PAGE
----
Dr. Charlotte Hall completed her PhD in Forensic and Cognitive Psychology at the University of Lincoln in 2011. Her PhD investigated the potential use of gaze patterns as a measure of detecting sexual preference in forensic populations. Prior to this Charlotte worked as a research assistant on a number of projects, investigating diverse topics including psycholinguistics, child development, emotion, comparative cognition and forensic mental health.
Charlotte joined the University of Nottingham through the NIHR- Collaborations for Leadership in Applied Health Research and Care (CLAHRC-NDL) in November 2011, as a Research Fellow investigating the use of routine outcome measures in mental health services, the transition process and service provision for young people with ADHD leaving child and adolescent mental health services, and medication management for young people with ADHD. In 2014 Charlotte took up the position of lead Research Fellow on the AQUA-Trial, a multi-site randomised control trial investigating the clinical utility and economic cost of the QbTest (a continuous performance test) in aiding the diagnostic and medication management process in ADHD. The trial was funded by NIHR-CLAHRC-EM.
In her current role, Charlotte is Senior Research Fellow on the QUOTA-study funded by the NIHR- Research for Patient Benefit (RfPB). The aim of the QUOTA study are to develop a standardised QbTest medication management protocol and to measure its feasibility and acceptability in a feasibility RCT.
Continious Performance Tests (CPT)
Dr. Charlotte Hall is currently the Senior Reserch Fellow on the QUOTA-study.
Overview of QUOTA-Study:
ADHD is a common, debilitating neurodevelopmental disorder with significant impact on the child, family and society. Medication is effective in reducing symptoms and improving outcomes when the optimal dose is reached quickly and reviewed regularly. In current clinical practice this is difficult to achieve because clinicians need to gather questionnaire data from parents and teachers to supplement their clinical judgement. These sources of information may be inaccurate, difficult to obtain quickly and subjective, leading to a slow, inefficient process with poorer outcomes for the child.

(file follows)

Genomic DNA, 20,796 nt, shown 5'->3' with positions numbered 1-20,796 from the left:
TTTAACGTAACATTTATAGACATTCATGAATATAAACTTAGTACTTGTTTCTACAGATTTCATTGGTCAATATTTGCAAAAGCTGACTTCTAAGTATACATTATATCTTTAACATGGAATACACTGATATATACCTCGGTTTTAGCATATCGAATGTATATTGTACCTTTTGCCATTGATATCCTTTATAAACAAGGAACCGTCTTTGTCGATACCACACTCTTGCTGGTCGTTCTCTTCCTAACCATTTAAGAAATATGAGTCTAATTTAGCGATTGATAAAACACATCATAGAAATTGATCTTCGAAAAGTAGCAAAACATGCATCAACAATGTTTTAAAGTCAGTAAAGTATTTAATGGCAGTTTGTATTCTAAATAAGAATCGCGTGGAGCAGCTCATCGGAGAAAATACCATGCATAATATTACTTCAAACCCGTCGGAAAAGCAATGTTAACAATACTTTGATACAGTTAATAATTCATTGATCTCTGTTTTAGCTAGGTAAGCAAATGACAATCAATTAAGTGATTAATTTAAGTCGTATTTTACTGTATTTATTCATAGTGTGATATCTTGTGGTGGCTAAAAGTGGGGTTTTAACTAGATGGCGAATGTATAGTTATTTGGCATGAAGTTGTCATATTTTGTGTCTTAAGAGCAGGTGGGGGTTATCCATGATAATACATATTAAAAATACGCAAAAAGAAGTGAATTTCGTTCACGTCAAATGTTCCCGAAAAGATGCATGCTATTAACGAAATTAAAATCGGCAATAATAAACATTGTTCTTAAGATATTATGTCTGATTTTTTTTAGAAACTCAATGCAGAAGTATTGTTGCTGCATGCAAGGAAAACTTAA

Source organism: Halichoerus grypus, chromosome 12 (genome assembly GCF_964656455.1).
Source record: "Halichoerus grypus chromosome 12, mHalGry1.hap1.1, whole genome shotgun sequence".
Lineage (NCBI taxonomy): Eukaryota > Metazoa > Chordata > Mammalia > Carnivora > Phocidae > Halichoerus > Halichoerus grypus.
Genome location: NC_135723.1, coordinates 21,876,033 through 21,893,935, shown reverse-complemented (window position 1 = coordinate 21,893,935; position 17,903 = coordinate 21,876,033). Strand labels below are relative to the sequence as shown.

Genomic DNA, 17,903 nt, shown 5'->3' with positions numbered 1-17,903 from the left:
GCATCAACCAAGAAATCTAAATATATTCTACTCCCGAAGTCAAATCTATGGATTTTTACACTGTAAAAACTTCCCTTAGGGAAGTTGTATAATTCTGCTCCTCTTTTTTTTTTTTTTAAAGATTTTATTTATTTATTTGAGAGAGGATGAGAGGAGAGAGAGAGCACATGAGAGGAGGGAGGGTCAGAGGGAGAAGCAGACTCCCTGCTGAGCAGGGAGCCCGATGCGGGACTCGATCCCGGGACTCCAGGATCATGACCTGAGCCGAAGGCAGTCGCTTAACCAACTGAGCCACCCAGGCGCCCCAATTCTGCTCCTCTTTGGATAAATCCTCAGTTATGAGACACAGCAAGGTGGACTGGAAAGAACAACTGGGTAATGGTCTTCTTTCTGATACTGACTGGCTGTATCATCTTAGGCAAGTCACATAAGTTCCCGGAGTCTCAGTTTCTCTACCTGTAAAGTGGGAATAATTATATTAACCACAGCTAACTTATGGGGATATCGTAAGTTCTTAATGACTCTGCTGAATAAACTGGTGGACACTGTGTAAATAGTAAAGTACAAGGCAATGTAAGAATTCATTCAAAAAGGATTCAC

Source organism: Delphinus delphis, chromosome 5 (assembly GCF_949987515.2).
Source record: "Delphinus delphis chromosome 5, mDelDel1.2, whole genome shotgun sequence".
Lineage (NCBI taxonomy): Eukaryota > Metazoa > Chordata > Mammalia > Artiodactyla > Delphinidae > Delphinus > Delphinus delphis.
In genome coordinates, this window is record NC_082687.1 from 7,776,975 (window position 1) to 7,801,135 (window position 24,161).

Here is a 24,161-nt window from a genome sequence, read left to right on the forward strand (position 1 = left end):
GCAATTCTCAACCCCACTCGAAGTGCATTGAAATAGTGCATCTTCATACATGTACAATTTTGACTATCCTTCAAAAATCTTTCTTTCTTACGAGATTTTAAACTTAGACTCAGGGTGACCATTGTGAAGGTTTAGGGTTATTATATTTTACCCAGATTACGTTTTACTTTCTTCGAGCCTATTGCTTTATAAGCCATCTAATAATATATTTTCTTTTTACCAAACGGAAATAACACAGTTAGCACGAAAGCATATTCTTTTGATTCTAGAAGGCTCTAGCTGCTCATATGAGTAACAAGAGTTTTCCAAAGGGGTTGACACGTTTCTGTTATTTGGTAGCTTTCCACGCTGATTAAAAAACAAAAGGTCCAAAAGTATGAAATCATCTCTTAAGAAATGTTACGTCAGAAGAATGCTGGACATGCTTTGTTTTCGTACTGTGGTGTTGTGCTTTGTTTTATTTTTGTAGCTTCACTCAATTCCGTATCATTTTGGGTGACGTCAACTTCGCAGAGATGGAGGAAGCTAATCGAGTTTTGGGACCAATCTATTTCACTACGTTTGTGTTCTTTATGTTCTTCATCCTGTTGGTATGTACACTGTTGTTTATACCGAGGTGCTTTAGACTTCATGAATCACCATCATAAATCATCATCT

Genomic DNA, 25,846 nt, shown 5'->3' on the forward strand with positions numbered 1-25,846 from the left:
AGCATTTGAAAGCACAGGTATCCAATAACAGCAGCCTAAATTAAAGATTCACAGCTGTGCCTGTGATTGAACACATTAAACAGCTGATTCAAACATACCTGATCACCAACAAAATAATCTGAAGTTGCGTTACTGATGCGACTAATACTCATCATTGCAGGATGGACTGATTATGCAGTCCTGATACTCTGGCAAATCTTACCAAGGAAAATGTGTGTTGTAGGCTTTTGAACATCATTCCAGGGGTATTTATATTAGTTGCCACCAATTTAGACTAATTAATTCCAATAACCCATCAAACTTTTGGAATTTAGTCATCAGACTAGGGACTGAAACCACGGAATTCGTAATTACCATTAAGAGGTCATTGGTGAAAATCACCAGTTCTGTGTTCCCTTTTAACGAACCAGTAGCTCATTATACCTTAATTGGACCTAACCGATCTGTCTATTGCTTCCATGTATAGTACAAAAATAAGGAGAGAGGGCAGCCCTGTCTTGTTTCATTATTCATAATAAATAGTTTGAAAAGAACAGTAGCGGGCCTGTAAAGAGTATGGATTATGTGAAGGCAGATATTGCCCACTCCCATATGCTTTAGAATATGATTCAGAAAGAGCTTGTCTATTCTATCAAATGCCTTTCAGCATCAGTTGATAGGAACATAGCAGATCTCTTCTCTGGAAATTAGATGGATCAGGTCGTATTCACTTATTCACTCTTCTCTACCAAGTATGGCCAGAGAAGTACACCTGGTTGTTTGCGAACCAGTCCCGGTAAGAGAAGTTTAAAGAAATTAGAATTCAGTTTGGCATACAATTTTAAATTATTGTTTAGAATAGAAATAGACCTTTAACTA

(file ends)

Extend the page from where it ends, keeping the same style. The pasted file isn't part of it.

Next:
A commercially available computerised assessment of ADHD symptoms, 'QbTest' may overcome these difficulties by providing a rapid, accurate summary of current symptoms when administered to children at medication initiation and follow-up.However, adding QbTest to routine care for medication management has not yet been attempted systematically and there are a number of aspects of the RCT design that are uncertain. The QUOTA study aims to design an appropriate QbTest protocol and test its feasiblity and acceptablity to clinicians and service users using a feasibility RCT and qualitative interviews. The study started April 2017 and will end in 2019.
Charlotte also maintains her interest in general in investigating more objective measures for use inroutine mental health (clinical and forensic) settings, particularly through through the use of technology.
HALL, C.L., MOLDAVSKY, M., TAYLOR, J., SAYAL, K., MARRIOT, M., BATTY, M., PASS, S. and HOLLIS, C., 2014. Implementation of routine outcome measurement in Child and Adolescent Mental Health Services in the United Kingdom: a critical perspective. European Child & Adolescent Psychiatry. 23(4), 239-242 HALL, C.L., NEWELL, K., TAYLOR, J., SAYAL, K., SWIFT, K.D. and HOLLIS, C., 2013. 'Mind the gap' - Mapping services for young people with ADHD transitioning from child to adult mental health services. BMC Psychiatry. 13, 186 SWIFT, K.D., HALL, C.L., MARIMUTTU, V.J., REDSTONE, L., SAYAL, K. and HOLLIS, C., 2013. Transition to adult mental health services for young people with Attention Deficit/Hyperactivity Disorder (ADHD): A qualitative analysis of their experiences. BMC Psychiatry. 13, 74
HALL, C.L, HOGUE, T and GUO, K, 2012. Sexual cognitions guide viewing strategies to human figures Journal of Sex Research.
My previous research extends across multiple disciplinary fields, but primarily lies in 'applied cognitive psychology'.
My PhD investigated the potential of gaze patterns as a measure to detect sexual preference. As part of this I was particularly interested in how gaze patterns may reflect previously reported differences in sexual arousal and interest in men and women. This research also investigated the link between subjective (i.e., self-report) and objective (gaze patterns) measures of sexual preference. Of primary interest to this research was the extent to which gaze patterns may be sensitive to deviant sexual preferences.
My previous post was lead researcher on the AQUA-Trial. The primary objective of this study is to assess whether providing clinicians and patients with the results of an objective test of activity and attention (QbTest) leads to earlier correct diagnosis of Attention Deficit/Hyperactivity Disorder (ADHD). A secondary objective is to assess whether the QbTest leads to earlier optimisation of treatment and improved patient outcomes in ADHD in routine NHS settings. Together these findings assessed whether the QbTest can improve practice and patient outcome for children with ADHD, as well as its feasibility and acceptability and cost-effectiveness when added to routine healthcare settings. The findings have been published.